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7 Things Employees Want From Employers

Organizations must understand their employees’ motivations and mindsets and what employees look for in a company. 

Since the pandemic, employee needs have changed. Workers have different priorities, such as the desire for flexibility and remote work. Organizations cannot afford to fall behind in the evolution of the workplace. Those that do won’t attract and retain top talent effectively.

What do employees look for in a company?

Understanding what attracts employees to an organization or keeps them from leaving a current role requires understanding their values, aspirations, goals, priorities, and more.

The first step is understanding your employees’ needs and providing the right programs and benefits to help them stay engaged and thrive in the workplace.

Discover what employees really want and the steps you can take to attract and retain talented team members.

What do employees value most?

Forward-thinking companies know what employees want. Do you know what that is?

You can build a more productive and motivated workforce that improves your bottom line by offering these seven things employees really want.

What employees want in the workplace

Employee needs, and priorities have shifted. What may have been attractive to potential candidates in the past may miss the mark with current prospects. Prioritize these components in your workplace culture to meet employee needs.

Recognition and appreciation

Employee recognition is the cornerstone of effective management. Therefore, organizations must demonstrate appreciation for employees as competition for talent increases. 

A recent study found that employees showed a 56 percent increase in job performance when they felt a sense of belonging. Employee recognition increases the feeling of belonging, another reason people stay in their positions.

Read more: 15 Virtual Employee Recognition Ideas

What do employees want for recognition?

There are many ways an organization can recognize employees. Some examples include: 

  • Tenure milestones
  • Meeting or surpassing quantitative company goals
  • Promotions
  • Effort-based recognition
  • Recognition for enacting desired company values

What can organizations do to reward employees for their achievements? 

One, you can start by paying team members more. Sixty-four percent of workers rated an increase in income or benefits as “very important” when vetting a company. Employees want to do good work and get paid fairly for it. 

As employees develop more skills and hit additional milestones, rewarding them with higher pay shows that you appreciate and value their work.

You can also make sure to praise employees through various channels. For example, recognizing team members during all-hands meetings or communication platforms.

“One of the things that we’ve started to do is build a kudos channel. So, every time we see a good pitch or reps build a good presentation template, we share it in the kudos channel and make sure the team understands what is this deal? Why are we highlighting this deal? That’s very important to apply the learnings and experience to the rest of the team. So we really encouraged that incentive-wise, that support internally and then the cross-regional teamwork. It kind of brings a lot of value and efficiencies.”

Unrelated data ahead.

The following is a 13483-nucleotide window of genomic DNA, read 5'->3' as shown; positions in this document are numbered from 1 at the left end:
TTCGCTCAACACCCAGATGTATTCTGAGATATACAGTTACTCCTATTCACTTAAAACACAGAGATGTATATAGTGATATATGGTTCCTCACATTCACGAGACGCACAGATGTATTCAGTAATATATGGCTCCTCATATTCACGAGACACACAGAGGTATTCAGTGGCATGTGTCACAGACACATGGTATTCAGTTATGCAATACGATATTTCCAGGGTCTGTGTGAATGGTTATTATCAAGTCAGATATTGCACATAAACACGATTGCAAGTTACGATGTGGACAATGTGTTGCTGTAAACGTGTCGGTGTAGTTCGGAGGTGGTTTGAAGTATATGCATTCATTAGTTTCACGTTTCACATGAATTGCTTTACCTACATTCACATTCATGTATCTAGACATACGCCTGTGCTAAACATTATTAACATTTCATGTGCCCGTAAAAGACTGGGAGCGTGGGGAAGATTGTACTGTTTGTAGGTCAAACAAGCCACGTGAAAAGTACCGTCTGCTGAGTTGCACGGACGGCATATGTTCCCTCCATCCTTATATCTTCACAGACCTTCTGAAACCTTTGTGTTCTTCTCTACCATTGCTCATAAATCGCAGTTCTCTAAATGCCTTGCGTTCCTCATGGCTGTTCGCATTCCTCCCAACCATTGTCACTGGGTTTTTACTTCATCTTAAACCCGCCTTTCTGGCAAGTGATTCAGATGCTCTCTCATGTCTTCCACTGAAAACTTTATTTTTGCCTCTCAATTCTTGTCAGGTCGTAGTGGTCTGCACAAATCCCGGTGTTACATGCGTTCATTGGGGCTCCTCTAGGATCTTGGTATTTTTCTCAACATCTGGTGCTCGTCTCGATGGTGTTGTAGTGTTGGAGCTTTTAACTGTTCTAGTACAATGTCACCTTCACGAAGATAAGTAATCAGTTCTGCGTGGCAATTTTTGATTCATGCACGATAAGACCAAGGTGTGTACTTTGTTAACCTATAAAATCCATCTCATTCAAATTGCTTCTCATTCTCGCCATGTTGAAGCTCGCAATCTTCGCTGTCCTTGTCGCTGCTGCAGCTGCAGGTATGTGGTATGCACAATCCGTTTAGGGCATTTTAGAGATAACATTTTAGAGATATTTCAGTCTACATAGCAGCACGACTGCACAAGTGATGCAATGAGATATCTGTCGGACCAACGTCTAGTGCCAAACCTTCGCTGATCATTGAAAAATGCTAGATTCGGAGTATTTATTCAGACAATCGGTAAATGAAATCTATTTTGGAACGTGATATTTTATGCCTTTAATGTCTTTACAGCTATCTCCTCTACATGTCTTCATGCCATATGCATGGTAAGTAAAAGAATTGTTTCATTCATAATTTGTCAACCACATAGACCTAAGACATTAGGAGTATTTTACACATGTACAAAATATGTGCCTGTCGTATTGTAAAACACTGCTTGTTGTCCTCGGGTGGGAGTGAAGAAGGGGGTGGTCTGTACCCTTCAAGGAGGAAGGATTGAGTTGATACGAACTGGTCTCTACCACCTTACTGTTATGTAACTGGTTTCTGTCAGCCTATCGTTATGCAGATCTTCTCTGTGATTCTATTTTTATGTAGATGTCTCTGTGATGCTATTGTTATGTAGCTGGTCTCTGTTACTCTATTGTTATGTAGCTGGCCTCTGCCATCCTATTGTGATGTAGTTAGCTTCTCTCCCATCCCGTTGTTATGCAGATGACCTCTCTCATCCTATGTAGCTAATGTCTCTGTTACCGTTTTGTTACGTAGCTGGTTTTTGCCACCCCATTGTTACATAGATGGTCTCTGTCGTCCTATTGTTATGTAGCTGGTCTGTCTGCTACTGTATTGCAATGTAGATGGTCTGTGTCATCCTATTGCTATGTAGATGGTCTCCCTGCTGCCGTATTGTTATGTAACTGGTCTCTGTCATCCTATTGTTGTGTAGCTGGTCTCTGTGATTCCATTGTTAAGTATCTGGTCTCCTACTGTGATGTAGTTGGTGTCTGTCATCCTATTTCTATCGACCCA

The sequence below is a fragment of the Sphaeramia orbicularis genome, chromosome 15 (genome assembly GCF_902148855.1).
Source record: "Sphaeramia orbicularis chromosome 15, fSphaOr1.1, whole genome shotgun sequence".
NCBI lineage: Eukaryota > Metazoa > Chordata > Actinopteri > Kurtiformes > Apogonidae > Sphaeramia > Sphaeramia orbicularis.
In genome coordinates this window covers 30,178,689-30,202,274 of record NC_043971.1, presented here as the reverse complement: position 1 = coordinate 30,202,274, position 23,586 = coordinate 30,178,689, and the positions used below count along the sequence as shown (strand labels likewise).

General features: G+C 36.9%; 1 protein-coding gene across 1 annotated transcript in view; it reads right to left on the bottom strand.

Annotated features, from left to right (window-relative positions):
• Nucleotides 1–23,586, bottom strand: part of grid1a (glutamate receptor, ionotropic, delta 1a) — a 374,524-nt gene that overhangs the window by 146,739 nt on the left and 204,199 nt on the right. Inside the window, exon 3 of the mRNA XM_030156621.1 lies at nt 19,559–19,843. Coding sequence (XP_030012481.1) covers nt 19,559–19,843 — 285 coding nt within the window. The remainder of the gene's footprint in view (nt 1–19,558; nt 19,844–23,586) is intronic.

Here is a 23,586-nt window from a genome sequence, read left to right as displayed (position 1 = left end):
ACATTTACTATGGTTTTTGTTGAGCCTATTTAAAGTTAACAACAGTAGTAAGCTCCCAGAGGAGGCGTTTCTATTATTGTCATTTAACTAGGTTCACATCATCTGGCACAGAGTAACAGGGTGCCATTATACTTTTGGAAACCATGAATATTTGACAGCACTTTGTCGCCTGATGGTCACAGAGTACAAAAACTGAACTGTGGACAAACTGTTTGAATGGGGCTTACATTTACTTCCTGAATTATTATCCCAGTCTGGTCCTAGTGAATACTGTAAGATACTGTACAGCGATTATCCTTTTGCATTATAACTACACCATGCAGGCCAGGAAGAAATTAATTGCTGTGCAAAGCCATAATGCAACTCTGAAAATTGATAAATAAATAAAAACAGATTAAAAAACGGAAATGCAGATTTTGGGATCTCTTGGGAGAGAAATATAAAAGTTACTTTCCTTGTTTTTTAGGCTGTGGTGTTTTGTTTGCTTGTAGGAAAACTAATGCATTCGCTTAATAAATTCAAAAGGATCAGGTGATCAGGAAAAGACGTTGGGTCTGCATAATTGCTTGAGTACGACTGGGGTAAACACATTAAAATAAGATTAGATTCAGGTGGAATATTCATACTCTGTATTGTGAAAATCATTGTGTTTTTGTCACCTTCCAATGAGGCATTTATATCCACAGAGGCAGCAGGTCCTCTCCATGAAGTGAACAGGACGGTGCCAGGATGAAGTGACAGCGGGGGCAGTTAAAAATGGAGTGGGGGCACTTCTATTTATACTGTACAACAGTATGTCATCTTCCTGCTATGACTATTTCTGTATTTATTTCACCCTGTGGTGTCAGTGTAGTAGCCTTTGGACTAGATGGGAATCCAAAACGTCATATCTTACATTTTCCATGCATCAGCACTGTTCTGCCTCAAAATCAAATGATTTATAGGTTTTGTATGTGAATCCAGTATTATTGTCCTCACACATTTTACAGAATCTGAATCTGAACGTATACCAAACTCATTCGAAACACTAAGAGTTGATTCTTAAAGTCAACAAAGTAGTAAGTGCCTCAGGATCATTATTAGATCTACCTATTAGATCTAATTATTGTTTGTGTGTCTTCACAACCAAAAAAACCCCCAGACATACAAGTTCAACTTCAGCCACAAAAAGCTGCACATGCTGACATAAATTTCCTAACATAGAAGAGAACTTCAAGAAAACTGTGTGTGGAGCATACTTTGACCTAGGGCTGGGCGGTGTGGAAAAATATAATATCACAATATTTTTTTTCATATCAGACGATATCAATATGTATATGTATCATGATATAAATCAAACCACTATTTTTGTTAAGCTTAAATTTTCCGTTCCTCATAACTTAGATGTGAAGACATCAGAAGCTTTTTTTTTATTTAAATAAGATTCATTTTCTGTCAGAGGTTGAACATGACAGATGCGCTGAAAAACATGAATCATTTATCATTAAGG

Shuo Wang, Co-Founder & CRO, Deel

Work-life balance and personal well-being

The new trend is the freedom to work when, where, and how employees want.  A recent study found more than half of the workforce is considering moving to a hybrid or full-time remote position. 

Remote work gives people more work-life balance and fulfillment in their jobs and leads to several advantages, including: 

  • Increased productivity
  • Less stressed employees
  • Higher retention rates
  • More engaged staff

Besides remote work opportunities, some other ways to show you value employee happiness and well-being are:

  • Educating team members on healthy work-life balance
  • Promoting unplugged hours after work
  • Offering flexible schedules
  • Encouraging employees to use their PTO 
  • Providing opportunities for learning and development
  • Having clear and open communication between leaders and employees

Consider that about 68 percent of workers surveyed by FlexJobs claimed they’d change careers for better work-life balance vs. switching positions for better pay. So you must prioritize what employees value: personal well-being through better work-life balance.

Read more: How to Prioritize Mental Health in the Workplace

More money and benefits

Pre-determined pay raises are always a plus, but offering competitive pay and additional employee benefits can help to attract top talent. 

A recent report by SHRM found job seekers are searching for:

  • Mental health benefits
  • Generous PTO
  • Workplace flexibility. Flexible hours with remote work options
  • Better parental leave options

Knowing this, employers can stay competitive by thinking beyond base salary compensation and reevaluating their benefits package. 

In addition to healthcare and 401Ks, consider the following as value-adds to your employee benefits package: 

  • Mental health clinical services and preventative care